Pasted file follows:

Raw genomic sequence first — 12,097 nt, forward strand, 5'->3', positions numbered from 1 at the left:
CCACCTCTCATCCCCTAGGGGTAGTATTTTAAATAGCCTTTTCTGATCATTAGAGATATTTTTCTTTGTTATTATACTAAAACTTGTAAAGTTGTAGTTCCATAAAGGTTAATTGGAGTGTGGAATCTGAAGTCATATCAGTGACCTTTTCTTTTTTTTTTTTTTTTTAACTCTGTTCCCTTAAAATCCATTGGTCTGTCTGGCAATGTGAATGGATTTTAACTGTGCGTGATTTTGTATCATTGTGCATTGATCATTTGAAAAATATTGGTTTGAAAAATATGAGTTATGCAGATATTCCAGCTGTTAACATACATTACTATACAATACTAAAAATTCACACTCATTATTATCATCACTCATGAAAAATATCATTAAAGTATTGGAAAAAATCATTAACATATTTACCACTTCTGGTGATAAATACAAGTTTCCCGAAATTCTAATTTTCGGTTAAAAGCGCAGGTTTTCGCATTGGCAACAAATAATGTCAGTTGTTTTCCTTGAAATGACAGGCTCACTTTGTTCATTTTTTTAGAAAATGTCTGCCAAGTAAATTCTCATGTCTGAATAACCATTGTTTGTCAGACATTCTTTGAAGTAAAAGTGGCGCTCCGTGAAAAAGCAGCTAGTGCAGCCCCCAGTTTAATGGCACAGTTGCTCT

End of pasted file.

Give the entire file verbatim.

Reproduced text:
Raw genomic sequence first — 12,097 nt, forward strand, 5'->3', positions numbered from 1 at the left:
CCACCTCTCATCCCCTAGGGGTAGTATTTTAAATAGCCTTTTCTGATCATTAGAGATATTTTTCTTTGTTATTATACTAAAACTTGTAAAGTTGTAGTTCCATAAAGGTTAATTGGAGTGTGGAATCTGAAGTCATATCAGTGACCTTTTCTTTTTTTTTTTTTTTTTAACTCTGTTCCCTTAAAATCCATTGGTCTGTCTGGCAATGTGAATGGATTTTAACTGTGCGTGATTTTGTATCATTGTGCATTGATCATTTGAAAAATATTGGTTTGAAAAATATGAGTTATGCAGATATTCCAGCTGTTAACATACATTACTATACAATACTAAAAATTCACACTCATTATTATCATCACTCATGAAAAATATCATTAAAGTATTGGAAAAAATCATTAACATATTTACCACTTCTGGTGATAAATACAAGTTTCCCGAAATTCTAATTTTCGGTTAAAAGCGCAGGTTTTCGCATTGGCAACAAATAATGTCAGTTGTTTTCCTTGAAATGACAGGCTCACTTTGTTCATTTTTTTAGAAAATGTCTGCCAAGTAAATTCTCATGTCTGAATAACCATTGTTTGTCAGACATTCTTTGAAGTAAAAGTGGCGCTCCGTGAAAAAGCAGCTAGTGCAGCCCCCAGTTTAATGGCACAGTTGCTCT